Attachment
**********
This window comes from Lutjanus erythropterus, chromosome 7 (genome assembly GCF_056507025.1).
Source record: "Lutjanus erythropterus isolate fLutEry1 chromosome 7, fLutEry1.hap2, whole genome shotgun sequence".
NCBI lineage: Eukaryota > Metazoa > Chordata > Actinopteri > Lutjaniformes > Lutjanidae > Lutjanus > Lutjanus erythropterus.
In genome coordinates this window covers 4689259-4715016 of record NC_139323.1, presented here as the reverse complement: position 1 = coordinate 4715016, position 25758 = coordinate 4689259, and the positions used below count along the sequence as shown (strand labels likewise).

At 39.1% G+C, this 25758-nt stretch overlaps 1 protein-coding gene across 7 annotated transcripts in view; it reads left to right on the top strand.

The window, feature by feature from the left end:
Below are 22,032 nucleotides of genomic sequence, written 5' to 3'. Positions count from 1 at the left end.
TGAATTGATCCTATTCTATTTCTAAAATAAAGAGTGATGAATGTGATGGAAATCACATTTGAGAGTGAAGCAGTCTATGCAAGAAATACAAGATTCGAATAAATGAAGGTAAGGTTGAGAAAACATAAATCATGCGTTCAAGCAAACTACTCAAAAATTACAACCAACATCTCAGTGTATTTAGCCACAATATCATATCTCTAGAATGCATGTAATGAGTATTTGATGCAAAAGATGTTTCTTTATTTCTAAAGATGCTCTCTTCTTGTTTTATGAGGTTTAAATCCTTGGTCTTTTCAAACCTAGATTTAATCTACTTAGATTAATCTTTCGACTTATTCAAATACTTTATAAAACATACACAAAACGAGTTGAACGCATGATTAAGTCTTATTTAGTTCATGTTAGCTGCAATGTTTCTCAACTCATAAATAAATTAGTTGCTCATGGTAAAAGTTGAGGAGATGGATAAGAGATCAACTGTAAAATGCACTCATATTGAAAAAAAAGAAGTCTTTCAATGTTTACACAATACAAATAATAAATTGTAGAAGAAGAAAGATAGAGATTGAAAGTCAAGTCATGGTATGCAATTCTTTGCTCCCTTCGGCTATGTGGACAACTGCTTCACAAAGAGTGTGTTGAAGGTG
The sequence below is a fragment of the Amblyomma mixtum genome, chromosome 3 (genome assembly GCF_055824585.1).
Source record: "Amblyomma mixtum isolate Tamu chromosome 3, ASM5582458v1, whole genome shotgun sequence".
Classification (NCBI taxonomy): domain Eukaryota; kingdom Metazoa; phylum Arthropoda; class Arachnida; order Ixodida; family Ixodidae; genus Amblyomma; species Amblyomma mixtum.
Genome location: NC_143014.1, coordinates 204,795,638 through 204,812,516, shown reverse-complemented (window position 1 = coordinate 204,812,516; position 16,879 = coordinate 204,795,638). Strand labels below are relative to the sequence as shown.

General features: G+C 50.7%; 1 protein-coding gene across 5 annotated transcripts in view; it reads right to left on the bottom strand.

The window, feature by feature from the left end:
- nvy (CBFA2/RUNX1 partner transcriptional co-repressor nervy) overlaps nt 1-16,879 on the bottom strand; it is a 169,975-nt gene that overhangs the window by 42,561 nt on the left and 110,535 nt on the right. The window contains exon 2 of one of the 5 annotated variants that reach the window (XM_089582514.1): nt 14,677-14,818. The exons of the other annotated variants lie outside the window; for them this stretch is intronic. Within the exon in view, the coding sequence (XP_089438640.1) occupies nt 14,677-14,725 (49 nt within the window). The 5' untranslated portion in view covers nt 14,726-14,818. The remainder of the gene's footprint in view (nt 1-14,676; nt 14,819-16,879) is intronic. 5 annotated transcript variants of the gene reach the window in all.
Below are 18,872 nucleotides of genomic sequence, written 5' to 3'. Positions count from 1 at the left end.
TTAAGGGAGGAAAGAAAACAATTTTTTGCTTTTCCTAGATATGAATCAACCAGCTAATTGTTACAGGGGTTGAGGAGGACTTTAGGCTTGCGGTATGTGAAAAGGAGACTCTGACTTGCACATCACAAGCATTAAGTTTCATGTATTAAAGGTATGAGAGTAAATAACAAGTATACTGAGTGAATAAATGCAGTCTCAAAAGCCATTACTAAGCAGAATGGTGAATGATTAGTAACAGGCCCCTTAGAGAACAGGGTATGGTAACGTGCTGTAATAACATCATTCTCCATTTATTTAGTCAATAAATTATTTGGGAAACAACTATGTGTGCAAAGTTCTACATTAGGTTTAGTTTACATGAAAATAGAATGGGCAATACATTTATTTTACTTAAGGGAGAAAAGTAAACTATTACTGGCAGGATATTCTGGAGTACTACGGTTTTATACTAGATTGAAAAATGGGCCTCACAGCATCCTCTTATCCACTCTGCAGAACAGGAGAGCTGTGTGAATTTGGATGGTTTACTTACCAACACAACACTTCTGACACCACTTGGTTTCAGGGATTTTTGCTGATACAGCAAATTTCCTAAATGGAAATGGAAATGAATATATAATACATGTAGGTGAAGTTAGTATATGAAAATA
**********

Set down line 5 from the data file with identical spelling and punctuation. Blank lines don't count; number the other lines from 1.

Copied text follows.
At 39.1% G+C, this 25758-nt stretch overlaps 1 protein-coding gene across 7 annotated transcripts in view; it reads left to right on the top strand.